We are told walking is one of the most beneficial activities, and walking with others who enjoy the countryside, who can chat freely with each other and exchange friendly banter has all the ingredients for a good day out – add fine weather and wonderful scenery and what could be better? We were so lucky on this walk to have all these things and also the addition of three new walkers to the group.
We had previously met at Maylandsea in August when we walked west via the so-called ‘petrified oaks’ at Mundon; today we followed a loop to the east. The tide was low and a multitude of wading birds fed on the exposed mud flats. We followed the seawall for approximately one mile and spent plenty of time stopping to admire the views, the birds and the way the light shone on the mud; it was idyllic except that there had recently been days of rain so underfoot the surface ranged through all states of mud from muddy, very muddy to extremely muddy.
Turning south we walked beside the saltings and noticed many white rubbishy things looking like jetsam but which later proved to be egrets. From a field in front of us, with their loud distinctive murmuring chorus, there rose a flock of at least one hundred brent geese, which flew the short distance to Mayland Creek and landed in the now fast rising water. In fact for the first half of the walk we were accompanied by their ‘rronk, rronking’ sounds and also by the distinctive calls of curlews and oystercatchers.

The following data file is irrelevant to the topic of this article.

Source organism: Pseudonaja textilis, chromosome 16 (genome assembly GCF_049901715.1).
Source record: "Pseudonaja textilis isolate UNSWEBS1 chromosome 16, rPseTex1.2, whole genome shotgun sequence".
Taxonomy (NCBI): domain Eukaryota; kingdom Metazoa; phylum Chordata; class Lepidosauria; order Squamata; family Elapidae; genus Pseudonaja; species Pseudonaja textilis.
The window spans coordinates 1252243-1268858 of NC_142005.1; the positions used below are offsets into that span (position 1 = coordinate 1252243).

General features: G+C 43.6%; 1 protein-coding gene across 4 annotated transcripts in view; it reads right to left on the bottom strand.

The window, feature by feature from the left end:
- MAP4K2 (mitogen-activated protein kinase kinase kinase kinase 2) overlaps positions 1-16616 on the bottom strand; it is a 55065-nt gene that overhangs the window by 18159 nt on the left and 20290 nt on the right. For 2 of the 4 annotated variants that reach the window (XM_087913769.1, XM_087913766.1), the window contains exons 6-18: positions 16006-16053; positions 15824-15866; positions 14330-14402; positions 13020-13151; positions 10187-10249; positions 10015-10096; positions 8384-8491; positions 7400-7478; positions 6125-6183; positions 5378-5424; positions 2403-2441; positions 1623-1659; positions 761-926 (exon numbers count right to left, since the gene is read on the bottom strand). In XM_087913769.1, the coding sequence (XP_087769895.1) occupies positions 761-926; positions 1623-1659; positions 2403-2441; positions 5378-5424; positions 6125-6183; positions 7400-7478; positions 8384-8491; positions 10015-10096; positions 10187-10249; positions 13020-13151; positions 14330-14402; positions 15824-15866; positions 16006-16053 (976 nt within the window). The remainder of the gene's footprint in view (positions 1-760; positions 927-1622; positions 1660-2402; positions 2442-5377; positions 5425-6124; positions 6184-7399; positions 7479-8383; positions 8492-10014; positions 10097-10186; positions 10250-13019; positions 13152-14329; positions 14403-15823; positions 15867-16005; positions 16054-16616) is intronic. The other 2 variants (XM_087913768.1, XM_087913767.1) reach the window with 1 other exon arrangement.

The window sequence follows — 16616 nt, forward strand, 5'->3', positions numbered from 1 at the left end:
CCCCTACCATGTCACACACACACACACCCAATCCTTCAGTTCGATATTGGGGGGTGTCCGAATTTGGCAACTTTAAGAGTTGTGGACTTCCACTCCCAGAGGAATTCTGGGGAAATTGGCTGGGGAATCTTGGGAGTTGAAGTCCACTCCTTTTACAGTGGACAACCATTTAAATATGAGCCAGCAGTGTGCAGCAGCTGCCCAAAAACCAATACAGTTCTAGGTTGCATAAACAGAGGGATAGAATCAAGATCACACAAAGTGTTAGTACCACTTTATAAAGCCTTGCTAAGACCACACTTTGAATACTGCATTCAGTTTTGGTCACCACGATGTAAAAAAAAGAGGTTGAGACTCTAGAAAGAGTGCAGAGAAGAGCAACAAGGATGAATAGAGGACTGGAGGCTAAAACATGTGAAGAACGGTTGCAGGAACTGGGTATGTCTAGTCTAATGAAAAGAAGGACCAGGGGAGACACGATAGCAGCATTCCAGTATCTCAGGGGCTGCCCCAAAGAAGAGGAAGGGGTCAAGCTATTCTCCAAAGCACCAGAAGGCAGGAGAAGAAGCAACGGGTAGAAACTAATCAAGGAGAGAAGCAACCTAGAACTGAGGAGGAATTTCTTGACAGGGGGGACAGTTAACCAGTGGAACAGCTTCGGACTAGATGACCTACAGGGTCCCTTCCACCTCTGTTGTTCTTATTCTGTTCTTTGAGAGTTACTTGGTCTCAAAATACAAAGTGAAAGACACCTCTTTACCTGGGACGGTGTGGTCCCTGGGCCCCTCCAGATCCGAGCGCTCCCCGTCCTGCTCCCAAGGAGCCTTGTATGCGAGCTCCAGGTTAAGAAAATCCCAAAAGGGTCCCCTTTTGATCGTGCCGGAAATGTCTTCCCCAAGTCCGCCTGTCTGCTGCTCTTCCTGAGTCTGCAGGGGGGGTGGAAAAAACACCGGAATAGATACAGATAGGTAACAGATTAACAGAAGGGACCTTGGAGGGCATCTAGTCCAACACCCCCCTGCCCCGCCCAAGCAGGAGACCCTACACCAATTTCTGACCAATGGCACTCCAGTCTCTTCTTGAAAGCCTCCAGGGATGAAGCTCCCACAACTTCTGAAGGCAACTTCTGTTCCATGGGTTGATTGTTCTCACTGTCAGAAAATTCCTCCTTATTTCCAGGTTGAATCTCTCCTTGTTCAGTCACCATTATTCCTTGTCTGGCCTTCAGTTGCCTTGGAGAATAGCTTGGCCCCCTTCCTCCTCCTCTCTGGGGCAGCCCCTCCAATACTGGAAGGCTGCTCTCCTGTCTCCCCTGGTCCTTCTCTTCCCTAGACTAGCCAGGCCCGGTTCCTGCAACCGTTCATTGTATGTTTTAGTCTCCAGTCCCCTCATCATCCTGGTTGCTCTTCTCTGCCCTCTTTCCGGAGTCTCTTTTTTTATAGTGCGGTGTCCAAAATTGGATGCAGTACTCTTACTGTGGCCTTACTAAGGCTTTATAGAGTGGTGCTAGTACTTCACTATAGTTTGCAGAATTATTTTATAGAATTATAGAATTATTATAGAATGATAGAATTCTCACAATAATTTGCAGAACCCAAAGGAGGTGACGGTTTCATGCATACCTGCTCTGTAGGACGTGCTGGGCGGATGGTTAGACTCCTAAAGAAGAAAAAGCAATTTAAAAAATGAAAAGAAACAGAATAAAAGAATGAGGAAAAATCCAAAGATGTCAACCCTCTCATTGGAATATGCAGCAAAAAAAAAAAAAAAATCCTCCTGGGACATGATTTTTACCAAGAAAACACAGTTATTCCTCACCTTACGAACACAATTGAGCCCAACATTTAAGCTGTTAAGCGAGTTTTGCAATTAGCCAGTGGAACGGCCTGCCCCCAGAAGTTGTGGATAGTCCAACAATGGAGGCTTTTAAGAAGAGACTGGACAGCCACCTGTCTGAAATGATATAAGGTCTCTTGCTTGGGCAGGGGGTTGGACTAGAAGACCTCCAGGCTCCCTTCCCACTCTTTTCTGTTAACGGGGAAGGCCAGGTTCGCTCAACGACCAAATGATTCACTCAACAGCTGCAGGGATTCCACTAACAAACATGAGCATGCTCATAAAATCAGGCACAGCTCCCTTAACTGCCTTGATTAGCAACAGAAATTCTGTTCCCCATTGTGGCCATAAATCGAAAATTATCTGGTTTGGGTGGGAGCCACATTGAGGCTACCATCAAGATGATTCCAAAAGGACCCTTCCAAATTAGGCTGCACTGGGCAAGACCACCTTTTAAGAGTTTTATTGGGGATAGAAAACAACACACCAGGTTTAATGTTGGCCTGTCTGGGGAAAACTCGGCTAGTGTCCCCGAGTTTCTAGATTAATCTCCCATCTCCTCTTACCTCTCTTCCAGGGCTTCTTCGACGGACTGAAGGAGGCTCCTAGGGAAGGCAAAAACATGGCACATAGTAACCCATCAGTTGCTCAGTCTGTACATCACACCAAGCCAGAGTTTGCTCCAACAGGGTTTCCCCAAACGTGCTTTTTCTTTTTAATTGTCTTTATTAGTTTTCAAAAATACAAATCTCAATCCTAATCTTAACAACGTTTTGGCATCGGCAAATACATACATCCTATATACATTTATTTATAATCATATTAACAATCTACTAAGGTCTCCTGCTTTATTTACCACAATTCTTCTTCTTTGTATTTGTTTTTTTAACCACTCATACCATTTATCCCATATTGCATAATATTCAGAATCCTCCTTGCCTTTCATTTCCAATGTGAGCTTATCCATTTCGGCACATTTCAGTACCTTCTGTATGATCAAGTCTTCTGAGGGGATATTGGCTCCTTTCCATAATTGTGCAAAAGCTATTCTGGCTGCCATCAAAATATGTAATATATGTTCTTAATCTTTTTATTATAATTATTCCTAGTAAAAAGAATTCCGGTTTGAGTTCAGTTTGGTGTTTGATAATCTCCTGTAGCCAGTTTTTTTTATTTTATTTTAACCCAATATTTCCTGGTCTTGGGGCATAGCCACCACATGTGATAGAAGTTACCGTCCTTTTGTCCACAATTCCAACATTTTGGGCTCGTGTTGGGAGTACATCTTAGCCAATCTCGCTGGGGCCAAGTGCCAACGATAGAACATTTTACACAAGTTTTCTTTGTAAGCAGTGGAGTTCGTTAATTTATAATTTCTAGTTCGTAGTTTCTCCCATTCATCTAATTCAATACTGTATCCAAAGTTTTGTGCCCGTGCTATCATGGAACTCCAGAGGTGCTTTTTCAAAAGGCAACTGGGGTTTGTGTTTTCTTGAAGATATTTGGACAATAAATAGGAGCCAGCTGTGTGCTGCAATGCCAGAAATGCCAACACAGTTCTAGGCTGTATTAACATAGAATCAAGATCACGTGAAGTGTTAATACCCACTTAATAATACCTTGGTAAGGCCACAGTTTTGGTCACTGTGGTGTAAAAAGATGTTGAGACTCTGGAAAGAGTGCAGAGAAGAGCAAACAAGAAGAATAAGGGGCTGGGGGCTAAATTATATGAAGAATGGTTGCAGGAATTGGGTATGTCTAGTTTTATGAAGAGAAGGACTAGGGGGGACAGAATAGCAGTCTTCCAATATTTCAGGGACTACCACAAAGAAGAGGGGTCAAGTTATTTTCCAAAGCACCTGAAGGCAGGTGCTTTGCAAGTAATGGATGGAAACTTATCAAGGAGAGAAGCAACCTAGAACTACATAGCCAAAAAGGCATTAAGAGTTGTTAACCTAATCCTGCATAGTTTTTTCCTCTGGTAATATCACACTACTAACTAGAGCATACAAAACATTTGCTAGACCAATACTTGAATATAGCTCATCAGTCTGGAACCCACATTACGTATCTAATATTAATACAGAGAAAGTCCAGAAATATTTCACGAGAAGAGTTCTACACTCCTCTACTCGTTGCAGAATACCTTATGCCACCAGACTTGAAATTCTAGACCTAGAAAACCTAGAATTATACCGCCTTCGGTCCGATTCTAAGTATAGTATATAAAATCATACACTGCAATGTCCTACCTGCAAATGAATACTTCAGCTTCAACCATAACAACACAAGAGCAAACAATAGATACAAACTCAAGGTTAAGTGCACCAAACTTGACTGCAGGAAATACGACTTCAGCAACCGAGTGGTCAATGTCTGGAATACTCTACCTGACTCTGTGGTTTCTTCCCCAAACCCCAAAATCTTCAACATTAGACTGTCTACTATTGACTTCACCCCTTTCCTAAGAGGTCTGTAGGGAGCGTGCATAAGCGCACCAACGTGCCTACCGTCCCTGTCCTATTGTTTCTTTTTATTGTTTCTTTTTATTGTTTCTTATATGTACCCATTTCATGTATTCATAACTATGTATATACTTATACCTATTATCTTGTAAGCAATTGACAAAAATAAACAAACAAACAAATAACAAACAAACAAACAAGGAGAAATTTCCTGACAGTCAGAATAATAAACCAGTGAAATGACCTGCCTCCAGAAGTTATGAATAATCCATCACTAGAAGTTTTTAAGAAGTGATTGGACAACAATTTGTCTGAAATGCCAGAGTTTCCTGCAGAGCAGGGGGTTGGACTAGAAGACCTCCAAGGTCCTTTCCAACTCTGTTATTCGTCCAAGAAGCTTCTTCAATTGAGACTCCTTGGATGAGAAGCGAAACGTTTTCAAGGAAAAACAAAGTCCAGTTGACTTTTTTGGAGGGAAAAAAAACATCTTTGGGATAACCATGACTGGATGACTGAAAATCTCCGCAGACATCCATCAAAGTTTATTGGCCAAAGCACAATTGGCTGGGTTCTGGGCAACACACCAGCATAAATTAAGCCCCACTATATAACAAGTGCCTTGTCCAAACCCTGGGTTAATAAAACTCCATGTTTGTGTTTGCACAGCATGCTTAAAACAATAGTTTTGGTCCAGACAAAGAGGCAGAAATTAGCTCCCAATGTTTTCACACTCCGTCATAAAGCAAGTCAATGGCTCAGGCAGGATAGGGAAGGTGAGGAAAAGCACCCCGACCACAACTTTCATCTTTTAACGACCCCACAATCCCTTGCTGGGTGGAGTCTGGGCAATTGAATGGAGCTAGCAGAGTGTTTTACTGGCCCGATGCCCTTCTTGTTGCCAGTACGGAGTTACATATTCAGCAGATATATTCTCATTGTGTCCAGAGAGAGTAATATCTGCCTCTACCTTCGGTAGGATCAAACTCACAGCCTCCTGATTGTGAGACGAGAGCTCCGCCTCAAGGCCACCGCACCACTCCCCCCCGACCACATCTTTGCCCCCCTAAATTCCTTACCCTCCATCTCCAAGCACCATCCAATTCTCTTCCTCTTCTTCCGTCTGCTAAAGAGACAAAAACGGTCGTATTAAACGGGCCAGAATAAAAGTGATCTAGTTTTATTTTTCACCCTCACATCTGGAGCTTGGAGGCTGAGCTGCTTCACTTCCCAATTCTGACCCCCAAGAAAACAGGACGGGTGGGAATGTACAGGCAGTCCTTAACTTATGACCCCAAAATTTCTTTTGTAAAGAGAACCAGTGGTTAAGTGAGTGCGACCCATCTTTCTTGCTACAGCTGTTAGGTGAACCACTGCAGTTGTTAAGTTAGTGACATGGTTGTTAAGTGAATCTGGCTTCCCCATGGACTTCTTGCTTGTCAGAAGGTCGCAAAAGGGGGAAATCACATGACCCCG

Having passed the fishing lakes on the landward side we left the mud behind us and joined St Peter’s Way. We wandered through a small section of woodland, down a track and on to pasture. Crossing a field three large and boisterous horses caused some consternation with their firm nudges and huge heads looking for delicacies they thought we might have hidden in our packs. They frolicked and rolled but we emerged unscathed. Most were preoccupied with the horses and missed the sighting of a brown hare running to cover – others slightly more observant spotted a mouse.
The tide had risen by the time we regained the seawall and made our way back to the Marina Bistro for lunch. Under new management and undergoing extensive refurbishment we were warmly welcomed and seated at a table set amongst the dangling electric wires and paint pots. Although not fully functional the chef/owner produced food at our request; sandwiches for some, chips (with omelette or ham) for others, pizza – a real mixture; he wants to please and deserves to do well (6.5kms/4 miles)
Next walk (4th Tuesday monthly)
December 23rd Meet at Burnham railway station in time to catch the 10.20 train to Althorne and walk back to group leader’s house for light refreshments (7kms/4.4miles).
December 30th EXTRA WALK (between 4-5 miles) – contact me for details if you are interested.